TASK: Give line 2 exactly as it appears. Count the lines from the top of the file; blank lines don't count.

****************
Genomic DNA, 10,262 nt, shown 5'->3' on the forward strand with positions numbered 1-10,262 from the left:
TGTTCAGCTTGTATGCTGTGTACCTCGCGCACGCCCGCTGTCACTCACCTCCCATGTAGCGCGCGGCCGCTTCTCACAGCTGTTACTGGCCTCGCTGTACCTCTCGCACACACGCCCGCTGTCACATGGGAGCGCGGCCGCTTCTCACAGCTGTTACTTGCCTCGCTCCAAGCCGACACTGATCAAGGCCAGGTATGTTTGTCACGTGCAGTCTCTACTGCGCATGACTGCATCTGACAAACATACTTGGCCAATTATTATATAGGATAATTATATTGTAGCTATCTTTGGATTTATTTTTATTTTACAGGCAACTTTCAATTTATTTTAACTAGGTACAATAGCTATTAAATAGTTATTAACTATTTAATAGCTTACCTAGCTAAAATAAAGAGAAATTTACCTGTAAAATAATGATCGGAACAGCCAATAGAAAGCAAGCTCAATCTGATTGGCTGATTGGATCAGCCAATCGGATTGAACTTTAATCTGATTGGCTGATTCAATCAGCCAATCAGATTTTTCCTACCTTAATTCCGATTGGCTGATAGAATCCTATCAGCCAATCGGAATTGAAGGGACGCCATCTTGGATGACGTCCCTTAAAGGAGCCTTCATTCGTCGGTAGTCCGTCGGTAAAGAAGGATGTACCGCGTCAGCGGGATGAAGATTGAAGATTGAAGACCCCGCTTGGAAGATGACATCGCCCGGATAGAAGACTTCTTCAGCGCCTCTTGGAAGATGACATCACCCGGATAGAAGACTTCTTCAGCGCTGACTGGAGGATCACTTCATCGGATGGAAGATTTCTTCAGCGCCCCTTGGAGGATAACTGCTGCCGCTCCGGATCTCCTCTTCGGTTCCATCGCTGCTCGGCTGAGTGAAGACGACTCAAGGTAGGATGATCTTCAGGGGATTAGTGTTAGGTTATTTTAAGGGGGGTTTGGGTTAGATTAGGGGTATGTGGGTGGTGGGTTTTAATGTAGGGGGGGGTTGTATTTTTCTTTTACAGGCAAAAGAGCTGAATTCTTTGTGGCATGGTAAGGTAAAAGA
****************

TGTTCAGCTTGTATGCTGTGTACCTCGCGCACGCCCGCTGTCACTCACCTCCCATGTAGCGCGCGGCCGCTTCTCACAGCTGTTACTGGCCTCGCTGTACCTCTCGCACACACGCCCGCTGTCACATGGGAGCGCGGCCGCTTCTCACAGCTGTTACTTGCCTCGCTCCAAGCCGACACTGATCAAGGCCAGGTATGTTTGTCACGTGCAGTCTCTACTGCGCATGACTGCATCTGACAAACATACTTGGCCAATTATTATATAGGATAATTATATTGTAGCTATCTTTGGATTTATTTTTATTTTACAGGCAACTTTCAATTTATTTTAACTAGGTACAATAGCTATTAAATAGTTATTAACTATTTAATAGCTTACCTAGCTAAAATAAAGAGAAATTTACCTGTAAAATAATGATCGGAACAGCCAATAGAAAGCAAGCTCAATCTGATTGGCTGATTGGATCAGCCAATCGGATTGAACTTTAATCTGATTGGCTGATTCAATCAGCCAATCAGATTTTTCCTACCTTAATTCCGATTGGCTGATAGAATCCTATCAGCCAATCGGAATTGAAGGGACGCCATCTTGGATGACGTCCCTTAAAGGAGCCTTCATTCGTCGGTAGTCCGTCGGTAAAGAAGGATGTACCGCGTCAGCGGGATGAAGATTGAAGATTGAAGACCCCGCTTGGAAGATGACATCGCCCGGATAGAAGACTTCTTCAGCGCCTCTTGGAAGATGACATCACCCGGATAGAAGACTTCTTCAGCGCTGACTGGAGGATCACTTCATCGGATGGAAGATTTCTTCAGCGCCCCTTGGAGGATAACTGCTGCCGCTCCGGATCTCCTCTTCGGTTCCATCGCTGCTCGGCTGAGTGAAGACGACTCAAGGTAGGATGATCTTCAGGGGATTAGTGTTAGGTTATTTTAAGGGGGGTTTGGGTTAGATTAGGGGTATGTGGGTGGTGGGTTTTAATGTAGGGGGGGGTTGTATTTTTCTTTTACAGGCAAAAGAGCTGAATTCTTTGTGGCATGGTAAGGTAAAAGA